Does cyberwarfare need a 'Geneva Convention'?
Experts are calling for a set of rules of engagement for cyberwarfare, setting out acceptable methods for countries to fight back.
At the RSA Security Conference in London this week, Michael Chertoff, former US Department of Homeland Security Secretary, said that there neded to be consensus on, for example, whether it was acceptable for a victim country to disable the entity that was attacking it.
"We need to develop a set of rules soon to begin the process of stabilising the situation," he said.
"By setting rules, we can adjust incentives to make countries take responsibility for what is going on within their borders."
The rules would define what level of reponse was proportional, suggesting that attacks on air traffic control systems or financial trading systems, for example, could justify a greater response than those on less critical targets.
Military ethicist Randall R Dipert of the University of Buffalo agrees.
"Unlike conventional warfare, there is nothing remotely close to the Geneva Conventions for cyberwar. There are no boundaries in place and no protocols that set the standards in international law for how such wars can and cannot be waged," he says.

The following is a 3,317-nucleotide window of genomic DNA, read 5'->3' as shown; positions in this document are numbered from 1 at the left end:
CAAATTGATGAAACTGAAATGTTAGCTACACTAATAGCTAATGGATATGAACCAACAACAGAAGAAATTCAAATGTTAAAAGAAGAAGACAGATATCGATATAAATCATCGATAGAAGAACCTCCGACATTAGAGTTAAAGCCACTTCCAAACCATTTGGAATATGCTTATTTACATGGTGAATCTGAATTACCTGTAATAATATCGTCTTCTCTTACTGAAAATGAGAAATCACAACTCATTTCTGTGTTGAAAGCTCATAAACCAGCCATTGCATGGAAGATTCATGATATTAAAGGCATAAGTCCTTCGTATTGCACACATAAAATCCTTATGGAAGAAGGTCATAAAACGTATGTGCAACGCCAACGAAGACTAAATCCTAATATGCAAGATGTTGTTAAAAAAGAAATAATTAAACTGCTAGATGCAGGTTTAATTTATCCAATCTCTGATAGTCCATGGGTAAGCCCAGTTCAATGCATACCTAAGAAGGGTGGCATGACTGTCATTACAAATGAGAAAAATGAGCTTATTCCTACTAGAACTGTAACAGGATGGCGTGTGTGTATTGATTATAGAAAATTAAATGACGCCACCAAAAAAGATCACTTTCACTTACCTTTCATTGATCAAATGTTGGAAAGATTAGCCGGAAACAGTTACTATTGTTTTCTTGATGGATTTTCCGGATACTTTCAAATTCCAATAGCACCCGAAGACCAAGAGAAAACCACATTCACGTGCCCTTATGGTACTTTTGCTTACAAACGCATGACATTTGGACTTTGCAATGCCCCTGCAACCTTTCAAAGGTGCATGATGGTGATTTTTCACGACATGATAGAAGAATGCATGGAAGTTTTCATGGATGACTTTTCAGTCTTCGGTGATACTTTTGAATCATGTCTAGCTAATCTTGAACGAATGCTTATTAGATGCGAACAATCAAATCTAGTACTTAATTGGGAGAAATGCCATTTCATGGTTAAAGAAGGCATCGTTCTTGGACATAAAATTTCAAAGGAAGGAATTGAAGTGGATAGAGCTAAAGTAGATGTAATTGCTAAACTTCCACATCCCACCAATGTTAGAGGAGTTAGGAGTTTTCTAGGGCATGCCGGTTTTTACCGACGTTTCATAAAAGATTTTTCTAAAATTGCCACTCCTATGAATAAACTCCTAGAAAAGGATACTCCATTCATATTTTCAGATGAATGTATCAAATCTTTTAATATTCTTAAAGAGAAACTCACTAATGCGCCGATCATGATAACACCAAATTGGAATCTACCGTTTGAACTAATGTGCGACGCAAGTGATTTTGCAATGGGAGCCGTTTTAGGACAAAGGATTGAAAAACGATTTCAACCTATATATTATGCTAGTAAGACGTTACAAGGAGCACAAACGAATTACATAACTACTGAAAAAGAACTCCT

"Traditional rules of warfare address inflicting injury or death on human targets or the destruction of physical structures. But there are no rules or restrictions on 'soft-' or 'cyber-' damage, damage that might not destroy human beings or physical structures as objects. But intentional destruction or corruption of data and/or algorithms and denial-of-service attacts could cause tremendous harm to humans, machines, artificial systems or the environment."
And he warns that the US is particularly vulnerable. "Our massive systems offer the biggest payoffs for those who compromise them," he says.
General Keith Alexander, director of the National Security Agency and head of Cyber Command, has said that serious thought is being devoted to the development of cyberwarfare policy and strategy.
But, says Dipert, "To date, however, this has been shrouded in secrecy, which is a serious problem, because if they are to have a deterrent effect, it is absolutely necessary to make some policy elements public."
Of course, for any policy to work, it's necessary to know where the attack originates - and this isn't always easy. The recent Stuxnet nuclear plant-disrupting worm has been blamed on Israel and the US by Iran, while others point the finger at Russia.